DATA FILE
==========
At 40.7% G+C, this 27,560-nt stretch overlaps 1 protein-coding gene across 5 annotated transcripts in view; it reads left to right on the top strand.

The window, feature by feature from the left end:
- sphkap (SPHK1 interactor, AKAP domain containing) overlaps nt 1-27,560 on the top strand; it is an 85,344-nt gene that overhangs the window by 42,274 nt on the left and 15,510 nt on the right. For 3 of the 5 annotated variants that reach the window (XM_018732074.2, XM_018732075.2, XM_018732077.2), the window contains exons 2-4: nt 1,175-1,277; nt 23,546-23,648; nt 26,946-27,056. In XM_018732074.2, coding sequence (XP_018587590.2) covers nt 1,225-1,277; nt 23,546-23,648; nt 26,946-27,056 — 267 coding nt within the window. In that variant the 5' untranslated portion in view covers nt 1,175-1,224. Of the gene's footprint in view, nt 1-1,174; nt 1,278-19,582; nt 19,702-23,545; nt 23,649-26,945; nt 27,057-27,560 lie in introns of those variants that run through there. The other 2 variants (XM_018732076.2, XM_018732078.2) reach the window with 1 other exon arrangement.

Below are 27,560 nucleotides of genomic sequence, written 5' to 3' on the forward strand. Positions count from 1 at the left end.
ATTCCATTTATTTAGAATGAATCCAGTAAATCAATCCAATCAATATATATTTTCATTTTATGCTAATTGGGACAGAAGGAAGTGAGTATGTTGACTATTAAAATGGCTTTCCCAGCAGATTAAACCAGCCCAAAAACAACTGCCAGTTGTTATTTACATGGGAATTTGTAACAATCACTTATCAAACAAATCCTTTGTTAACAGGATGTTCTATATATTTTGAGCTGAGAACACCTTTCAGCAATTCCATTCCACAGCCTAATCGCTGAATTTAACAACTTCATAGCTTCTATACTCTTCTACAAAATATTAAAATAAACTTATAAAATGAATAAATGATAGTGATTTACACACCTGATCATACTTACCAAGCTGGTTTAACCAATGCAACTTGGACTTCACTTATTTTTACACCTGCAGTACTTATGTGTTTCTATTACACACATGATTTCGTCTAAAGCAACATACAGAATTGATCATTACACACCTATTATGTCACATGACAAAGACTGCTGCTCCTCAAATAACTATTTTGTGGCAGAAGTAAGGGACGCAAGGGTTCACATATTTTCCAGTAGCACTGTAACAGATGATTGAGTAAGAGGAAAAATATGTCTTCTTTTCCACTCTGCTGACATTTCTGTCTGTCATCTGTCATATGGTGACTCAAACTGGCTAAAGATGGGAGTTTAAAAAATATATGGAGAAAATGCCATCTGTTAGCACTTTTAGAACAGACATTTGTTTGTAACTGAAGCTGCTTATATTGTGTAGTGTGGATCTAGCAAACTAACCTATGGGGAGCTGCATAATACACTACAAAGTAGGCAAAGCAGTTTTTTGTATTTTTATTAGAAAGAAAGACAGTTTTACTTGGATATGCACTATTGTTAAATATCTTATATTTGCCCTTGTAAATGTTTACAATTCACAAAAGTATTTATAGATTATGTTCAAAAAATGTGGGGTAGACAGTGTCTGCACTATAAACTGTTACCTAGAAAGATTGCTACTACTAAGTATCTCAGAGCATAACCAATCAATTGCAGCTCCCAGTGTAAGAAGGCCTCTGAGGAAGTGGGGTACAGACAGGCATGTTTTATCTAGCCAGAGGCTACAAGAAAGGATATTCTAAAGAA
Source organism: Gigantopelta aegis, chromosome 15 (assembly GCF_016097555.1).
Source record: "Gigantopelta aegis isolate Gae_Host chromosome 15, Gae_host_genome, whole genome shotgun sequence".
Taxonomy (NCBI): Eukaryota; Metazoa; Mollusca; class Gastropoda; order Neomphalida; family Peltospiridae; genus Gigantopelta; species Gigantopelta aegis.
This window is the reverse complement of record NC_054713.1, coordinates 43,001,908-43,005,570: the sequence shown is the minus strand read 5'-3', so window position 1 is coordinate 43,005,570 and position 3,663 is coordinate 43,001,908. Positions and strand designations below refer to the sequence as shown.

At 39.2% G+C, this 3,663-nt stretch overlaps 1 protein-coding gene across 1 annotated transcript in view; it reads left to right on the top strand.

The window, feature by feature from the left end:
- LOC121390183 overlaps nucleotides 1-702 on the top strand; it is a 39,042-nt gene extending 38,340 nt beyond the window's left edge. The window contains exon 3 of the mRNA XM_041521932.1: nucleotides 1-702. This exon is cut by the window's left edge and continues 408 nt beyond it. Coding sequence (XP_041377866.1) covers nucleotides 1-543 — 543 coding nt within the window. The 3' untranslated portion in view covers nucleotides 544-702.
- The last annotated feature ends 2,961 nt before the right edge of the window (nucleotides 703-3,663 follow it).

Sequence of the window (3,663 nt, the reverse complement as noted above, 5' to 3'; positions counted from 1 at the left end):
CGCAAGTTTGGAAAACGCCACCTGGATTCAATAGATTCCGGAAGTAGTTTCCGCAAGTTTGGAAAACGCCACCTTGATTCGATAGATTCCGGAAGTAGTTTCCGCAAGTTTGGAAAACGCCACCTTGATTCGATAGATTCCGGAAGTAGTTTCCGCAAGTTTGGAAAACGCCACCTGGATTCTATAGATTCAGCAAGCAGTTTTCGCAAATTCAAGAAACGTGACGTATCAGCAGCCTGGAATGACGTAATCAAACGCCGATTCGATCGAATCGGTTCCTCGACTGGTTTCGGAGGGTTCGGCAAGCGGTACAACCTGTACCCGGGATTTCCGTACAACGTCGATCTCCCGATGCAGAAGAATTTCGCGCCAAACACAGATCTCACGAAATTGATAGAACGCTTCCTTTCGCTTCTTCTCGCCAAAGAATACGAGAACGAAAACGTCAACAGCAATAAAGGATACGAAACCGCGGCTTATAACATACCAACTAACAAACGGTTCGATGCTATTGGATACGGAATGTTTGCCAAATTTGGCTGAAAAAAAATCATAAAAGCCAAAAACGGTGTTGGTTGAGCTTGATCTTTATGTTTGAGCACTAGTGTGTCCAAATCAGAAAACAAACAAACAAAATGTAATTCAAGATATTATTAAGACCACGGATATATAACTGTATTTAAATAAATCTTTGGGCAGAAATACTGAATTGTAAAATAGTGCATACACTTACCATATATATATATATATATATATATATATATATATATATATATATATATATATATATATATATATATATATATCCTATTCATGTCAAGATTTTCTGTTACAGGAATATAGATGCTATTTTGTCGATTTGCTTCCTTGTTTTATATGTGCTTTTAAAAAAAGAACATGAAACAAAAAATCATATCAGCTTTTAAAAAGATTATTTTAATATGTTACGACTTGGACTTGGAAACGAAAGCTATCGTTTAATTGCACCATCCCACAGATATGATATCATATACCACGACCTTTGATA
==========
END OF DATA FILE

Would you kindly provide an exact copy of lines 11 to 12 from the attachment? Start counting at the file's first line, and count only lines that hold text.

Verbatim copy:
The window, feature by feature from the left end:
- LOC121390183 overlaps nucleotides 1-702 on the top strand; it is a 39,042-nt gene extending 38,340 nt beyond the window's left edge. The window contains exon 3 of the mRNA XM_041521932.1: nucleotides 1-702. This exon is cut by the window's left edge and continues 408 nt beyond it. Coding sequence (XP_041377866.1) covers nucleotides 1-543 — 543 coding nt within the window. The 3' untranslated portion in view covers nucleotides 544-702.